Turkey reportedly plans to sign by February a preliminary $2.7bn compensation deal for work carried out in Libya before the 2011 civil war.
The move would form part of a plan to revive Turkish business operations in the north African country, which were stalled when rebels overthrew dictator Muammar Gaddafi nine years ago. First, however, there is the not so small matter of securing a satisfactory outcome from the ongoing Second Libyan Civil War largely being fought by Fayez al-Serraj's internationally recognised Government of National Accord (GNA) in Tripoli—supported by Turkey, including with the recent deployment of some military advisers and possible dispatch of a proxy force of Free Syrian Army militants—and Libyan National Army (LNA) forces from East Libya led by Khalifa Haftar—a warlord backed by Russian mercenaries and Egypt and the United Arab Emirates, which have lent air support. Calls this week for a ceasefire, made jointly by Turkey and Russia, were rejected by Haftar.
Turkish businesses have long been active in Libya, much of which was ruled by the Ottoman Empire for three centuries, but post-Gaddafi projects have been disrupted by turmoil.
Muzaffer Aksoy, chairman of the Turkish-Libyan Business Council, told Reuters on January 10 that Turkey and Libya were close to signing a memorandum of understanding (MoU) on unpaid debts owed to Turkish contractors by Libyan creditors. "Work on the MoU regarding the old contracts is reaching an end. The problem of unpaid debts, damages and a letter of guarantee will be solved," Aksoy was quoted as saying in an interview.
Set to be signed later this month or in February, the deal will purportedly encompass a $1bn letter of guarantee, $500mn for damages to machinery and equipment and unpaid debts of $1.2bn.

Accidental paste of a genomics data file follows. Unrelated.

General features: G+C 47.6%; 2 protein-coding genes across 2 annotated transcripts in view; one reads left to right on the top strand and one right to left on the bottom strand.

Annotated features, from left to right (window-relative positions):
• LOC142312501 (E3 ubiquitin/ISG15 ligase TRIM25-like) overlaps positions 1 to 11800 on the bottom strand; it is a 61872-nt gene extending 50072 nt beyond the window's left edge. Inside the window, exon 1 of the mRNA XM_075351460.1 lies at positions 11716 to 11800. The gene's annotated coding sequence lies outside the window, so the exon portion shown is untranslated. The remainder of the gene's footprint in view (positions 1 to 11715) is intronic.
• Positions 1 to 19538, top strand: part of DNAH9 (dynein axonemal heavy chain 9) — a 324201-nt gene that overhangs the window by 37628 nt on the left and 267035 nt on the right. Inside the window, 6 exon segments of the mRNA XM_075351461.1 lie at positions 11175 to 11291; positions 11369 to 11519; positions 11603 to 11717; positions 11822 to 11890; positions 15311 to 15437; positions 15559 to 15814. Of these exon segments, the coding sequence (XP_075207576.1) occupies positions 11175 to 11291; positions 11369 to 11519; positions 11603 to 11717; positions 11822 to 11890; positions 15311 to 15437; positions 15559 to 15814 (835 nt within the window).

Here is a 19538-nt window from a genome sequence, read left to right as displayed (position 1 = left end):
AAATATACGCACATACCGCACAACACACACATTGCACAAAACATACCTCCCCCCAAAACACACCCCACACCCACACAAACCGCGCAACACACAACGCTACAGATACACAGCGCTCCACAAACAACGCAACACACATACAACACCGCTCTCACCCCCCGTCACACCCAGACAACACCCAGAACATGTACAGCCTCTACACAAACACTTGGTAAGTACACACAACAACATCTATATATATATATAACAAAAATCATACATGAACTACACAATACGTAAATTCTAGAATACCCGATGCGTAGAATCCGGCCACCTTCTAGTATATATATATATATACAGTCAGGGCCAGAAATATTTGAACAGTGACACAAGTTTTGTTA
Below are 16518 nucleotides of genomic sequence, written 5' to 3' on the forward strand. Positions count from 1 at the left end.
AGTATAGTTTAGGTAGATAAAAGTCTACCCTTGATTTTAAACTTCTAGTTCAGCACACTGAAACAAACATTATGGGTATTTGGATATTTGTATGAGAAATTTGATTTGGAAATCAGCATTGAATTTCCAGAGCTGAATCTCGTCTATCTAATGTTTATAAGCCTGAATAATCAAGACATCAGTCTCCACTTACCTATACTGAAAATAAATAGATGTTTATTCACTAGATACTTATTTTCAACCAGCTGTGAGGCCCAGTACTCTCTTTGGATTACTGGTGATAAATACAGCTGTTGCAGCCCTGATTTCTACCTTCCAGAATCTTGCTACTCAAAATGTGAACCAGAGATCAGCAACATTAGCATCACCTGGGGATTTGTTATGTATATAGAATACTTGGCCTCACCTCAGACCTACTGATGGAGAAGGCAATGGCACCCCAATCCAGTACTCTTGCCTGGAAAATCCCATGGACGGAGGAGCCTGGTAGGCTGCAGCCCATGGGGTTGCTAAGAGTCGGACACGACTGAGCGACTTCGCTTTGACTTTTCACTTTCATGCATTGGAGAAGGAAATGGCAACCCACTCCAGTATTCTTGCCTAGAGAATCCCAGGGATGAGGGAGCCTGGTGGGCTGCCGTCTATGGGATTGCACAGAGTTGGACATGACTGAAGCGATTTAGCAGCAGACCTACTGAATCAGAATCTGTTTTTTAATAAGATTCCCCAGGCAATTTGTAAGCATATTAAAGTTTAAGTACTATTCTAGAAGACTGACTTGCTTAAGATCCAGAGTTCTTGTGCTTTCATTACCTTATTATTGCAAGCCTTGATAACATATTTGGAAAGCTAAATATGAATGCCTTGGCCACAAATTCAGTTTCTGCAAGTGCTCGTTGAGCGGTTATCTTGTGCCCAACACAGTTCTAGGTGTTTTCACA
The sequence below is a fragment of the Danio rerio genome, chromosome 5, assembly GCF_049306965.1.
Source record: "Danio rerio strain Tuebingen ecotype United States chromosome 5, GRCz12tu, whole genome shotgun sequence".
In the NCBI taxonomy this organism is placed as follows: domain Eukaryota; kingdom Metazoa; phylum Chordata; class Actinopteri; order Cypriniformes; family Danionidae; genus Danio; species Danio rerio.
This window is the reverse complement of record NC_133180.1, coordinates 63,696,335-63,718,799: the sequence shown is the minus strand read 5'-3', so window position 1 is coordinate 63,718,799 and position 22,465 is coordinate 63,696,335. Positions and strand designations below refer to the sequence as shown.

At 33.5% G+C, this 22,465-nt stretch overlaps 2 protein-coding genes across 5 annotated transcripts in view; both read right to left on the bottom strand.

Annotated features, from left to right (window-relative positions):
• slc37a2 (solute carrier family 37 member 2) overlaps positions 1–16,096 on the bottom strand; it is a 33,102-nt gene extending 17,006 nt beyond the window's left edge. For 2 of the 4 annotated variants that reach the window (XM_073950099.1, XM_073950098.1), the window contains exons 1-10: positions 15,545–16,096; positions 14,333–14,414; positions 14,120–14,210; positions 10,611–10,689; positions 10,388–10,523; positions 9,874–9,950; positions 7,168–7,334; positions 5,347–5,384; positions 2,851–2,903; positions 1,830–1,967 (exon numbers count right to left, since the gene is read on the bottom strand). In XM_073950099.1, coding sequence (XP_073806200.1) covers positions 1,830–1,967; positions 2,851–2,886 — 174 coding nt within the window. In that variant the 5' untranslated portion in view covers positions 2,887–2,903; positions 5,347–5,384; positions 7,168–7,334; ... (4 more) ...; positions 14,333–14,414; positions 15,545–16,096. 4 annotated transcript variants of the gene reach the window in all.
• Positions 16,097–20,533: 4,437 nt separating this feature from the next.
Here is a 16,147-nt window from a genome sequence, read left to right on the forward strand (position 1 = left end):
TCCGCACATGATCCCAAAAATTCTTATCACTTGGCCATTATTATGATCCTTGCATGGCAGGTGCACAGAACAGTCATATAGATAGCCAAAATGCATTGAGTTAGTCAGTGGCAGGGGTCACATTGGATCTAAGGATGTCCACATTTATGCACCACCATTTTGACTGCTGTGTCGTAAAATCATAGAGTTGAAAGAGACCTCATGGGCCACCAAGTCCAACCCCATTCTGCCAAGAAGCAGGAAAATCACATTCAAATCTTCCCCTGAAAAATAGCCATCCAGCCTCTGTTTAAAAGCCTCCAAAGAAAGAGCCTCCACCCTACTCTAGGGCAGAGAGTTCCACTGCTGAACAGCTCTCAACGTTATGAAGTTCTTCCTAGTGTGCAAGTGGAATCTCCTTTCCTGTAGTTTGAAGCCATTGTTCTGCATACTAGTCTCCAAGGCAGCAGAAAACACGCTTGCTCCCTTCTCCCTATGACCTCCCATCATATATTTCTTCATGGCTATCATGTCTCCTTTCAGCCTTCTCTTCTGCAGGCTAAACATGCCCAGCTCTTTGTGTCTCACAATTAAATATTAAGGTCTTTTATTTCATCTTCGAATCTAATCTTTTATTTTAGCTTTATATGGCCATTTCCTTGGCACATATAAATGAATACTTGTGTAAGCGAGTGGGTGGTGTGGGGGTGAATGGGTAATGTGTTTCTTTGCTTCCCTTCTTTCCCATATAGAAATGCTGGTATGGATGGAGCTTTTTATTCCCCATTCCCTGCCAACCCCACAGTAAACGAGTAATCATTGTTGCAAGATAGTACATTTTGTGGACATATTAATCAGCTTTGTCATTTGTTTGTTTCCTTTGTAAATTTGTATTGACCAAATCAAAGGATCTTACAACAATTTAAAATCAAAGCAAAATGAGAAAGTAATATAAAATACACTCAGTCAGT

Contract work ‘amounts to $16bn’
With current projects in Libya on hold due to fighting, the backlog of Turkish contract work in Libya amounts to $16bn, including $400-500mn for projects which have not yet begun, Aksoy was also cited as saying. He added that despite the disruption, Libyan-Turkish trade remains buoyant, with Turkish exports reaching $2bn annually and imports at $350mn.
"New contracts had been signed: projects like power stations, housing, business centres. Signatures have been signed for letters of credit for some of these. However, since April they [Turkish contractors] have not been able to go [to Libya] for security reasons," Aksoy was reported as adding.
Turkey’s backing of Libya’s GNA is also spurred by the objective of protecting and exploiting a bilateral agreement concluded last December with Tripoli on the delimitation of maritime borders in the Eastern Mediterranean. Greece has angrily rejected the deal, saying it entirely ignores the presence of the Greek island of Crete. Turkey no doubt aims to use the agreement to bolster its claims to offshore gas and oil exploration rights.
For years, Turkey has been at odds with Greece and Cyprus over Eastern Med rights. Turkey and Greece have been in negotiations for more than half a century to find a settlement to their dispute over the sharing of resources in the Aegean as well as the Mediterranean. Last year, meanwhile, saw a big escalation of Turkey’s dispute with Cyprus over hydrocarbon resources that Ankara aims to ensure are shared with Turkey and the Turkish Cypriots that run a breakaway territory in the north of the island.